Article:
From 1939-42 I was sent for post-graduate studies and completed a three-year doctoral course in Canon Law at Laval Univerity (L’Universite Laval). All lectures were given in Latin. I was the only English-speaking Canon Law student. All others spoke French. I graduated Summa Cum Laude (with top honours).
In the above photo of Laval University professors and students from various faculties, I am in the second row, second man from the right. I lived in residence at La Maison des Etudiantes, which was a twenty minute walk from the University. There were rats in the residence, running between the two floors. At night, the professor of Canon Law in the front row on the left side in this photo, who resided in the room above mine, would throw his boots at the floor and I would throw my boots up at the ceiling in order to scatter the rats. One time I opened my door and there was a big rat right in from of me.
One of the other priests in this photo (second row, fourth from the left) visited me years later years in Toronto. He became a missionary in Brazil. He was on a rowboat in the Amazon River there and was eaten alive by piranhas. They are small fish but have a big jaw and sharp teeth and they hunt in swarms. Don’t trust piranhas.
Another fellow student and priest in this photo, Fr. Gerin (second row, beside me, third from the right), had five sisters in the missions in China. He wanted to learn English and I wanted to learn French; so we would walk together to classes trying to learn our respective languages.
One professor of Canon Law (front row on the right) had three doctorates.
Professor Auxilliary Bishop and Chancellor Bernier of Quebec (front row, second from the right) spoke Latin just as if it was English. I had to pass an oral examination in Latin in order to get into the Faculty of Canon Law. He was my Examiner. He asked me, in Latin of course, to pick a little slip of paper with a number of a Canon from the Code of Canon Law on it. I picked the longest Canon in the Code. It consisted of the honorary rights and privileges of cardinals. I think there were thirty parts to it. He said, ‘I don’t expect you to know all the answers, but I just expect you to be ignorant enough to enter our faculty.’ Professor Bernier became the Archbishop of the Gaspe in Quebec.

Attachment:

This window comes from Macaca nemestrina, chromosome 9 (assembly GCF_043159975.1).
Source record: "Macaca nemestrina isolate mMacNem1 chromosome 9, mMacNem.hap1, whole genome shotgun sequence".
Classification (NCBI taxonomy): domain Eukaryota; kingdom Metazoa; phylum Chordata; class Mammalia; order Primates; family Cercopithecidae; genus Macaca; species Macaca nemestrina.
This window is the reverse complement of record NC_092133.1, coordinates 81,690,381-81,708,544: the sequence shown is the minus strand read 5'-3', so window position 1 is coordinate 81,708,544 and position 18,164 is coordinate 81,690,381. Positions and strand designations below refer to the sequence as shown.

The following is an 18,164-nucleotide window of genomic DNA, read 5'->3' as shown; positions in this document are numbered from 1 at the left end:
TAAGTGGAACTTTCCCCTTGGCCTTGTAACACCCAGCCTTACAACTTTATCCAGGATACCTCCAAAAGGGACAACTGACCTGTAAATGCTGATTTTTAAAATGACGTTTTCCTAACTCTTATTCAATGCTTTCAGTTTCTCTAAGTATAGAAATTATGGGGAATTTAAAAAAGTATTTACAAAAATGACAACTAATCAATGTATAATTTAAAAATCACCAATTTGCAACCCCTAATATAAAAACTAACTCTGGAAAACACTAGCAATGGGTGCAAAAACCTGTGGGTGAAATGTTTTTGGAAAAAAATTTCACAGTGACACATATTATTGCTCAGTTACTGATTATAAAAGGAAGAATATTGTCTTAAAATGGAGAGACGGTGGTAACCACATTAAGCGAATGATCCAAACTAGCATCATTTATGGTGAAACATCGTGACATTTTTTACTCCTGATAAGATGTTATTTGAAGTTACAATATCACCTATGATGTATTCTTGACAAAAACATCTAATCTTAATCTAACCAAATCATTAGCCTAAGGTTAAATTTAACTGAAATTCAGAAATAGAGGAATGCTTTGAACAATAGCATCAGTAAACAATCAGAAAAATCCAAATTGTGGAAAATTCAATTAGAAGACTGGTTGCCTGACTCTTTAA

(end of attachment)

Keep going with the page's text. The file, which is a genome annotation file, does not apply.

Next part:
The priest in the front row on the right wrote a textbook on Philosophy that was later used as the textbook in St. Augustine’s Seminary.
The Dean of the Faculty of Canon Law (front row, second from the left) was the Director of my doctoral Thesis. In 1949, he was on a plane called the Canadian Pilgrim on the way back from Rome. It crashed into the Alps and he and others were killed.
One priest, who was also student of Canon Law, Fr. Crapault (top row, fourth from the left) already had his doctorate in Theology. He was also the youngest of the Examiners and asked the most difficult questions. He tested the only other Toronto priest, Fr. Matt Darby, for admission into the Theology department. Fr. Matt was a very good man and was in my 1939 Ordination Class at St. Augustine’s Seminary. Down in Quebec (not in Toronto) at that time, you got your Licentiate in Theology in your seminary course and then you only had to take one more year to get your Doctorate in Theology. Therefore, Fr. Matt did not have his Licentiate when he entered. He would have had to spend an extra year there to get his Doctorate. Fr. Matt decided to stay on for only one year to get his Licentiate and then became a parish priest. Fr. Matt and I were not allowed to sit near one another at table since we were the only English speaking students and they wanted us to speak French. The courses in Latin were challenging and this was compounded by the total immersion in French.
At that time, diocesan priests with faculties in Quebec wore the soutane (cassock) and were not allowed to take it off in public, even to play hockey or any other sport. The French priests wore knickers tied at the knees underneath the cassock. They skied and biked in the soutane. Priests were not allowed to go to a movie but could go to concerts, such as at the Palais Montcalm. I remember one time there was a concert to be given by a famous violinist. He had a very precious violin. On the way to the Palais, he fell. When he opened his violin case, the very valuable violin was broken. He just stood there holding up the violin with the tears running down his face. The concert was called off. At the time, his rare violin was worth about $100,000.
Lay students waited on tables in the residence. Sisters, who we never saw, did the cooking there. Every night, we got an omelet for dinner.
We had a very strong caretaker by the name of Ferlande. He used to stand on the street corners on a box giving speeches before political elections, though he could not read or write. I remember seeing Ferlande with a stick in his hand chasing a big rat around the room. He was a very good man.
When I finished in Quebec, I served for twenty-five years in Marriage Court work. In 1946, the Holy See divided the courts in Canada into six areas. The Toronto Provincial Tribunal, of which I became Head and Presiding Judge of, looked after all of the formal (difficult) cases in Toronto, Hamilton, Kingston, Ottawa, London and Sault Ste. Marie. I lived at St. Michael’s Cathedral Rectory and for many years said the 10am Mass every Sunday and heard confessions there every week.
Msgr. Foy, October 29, 2015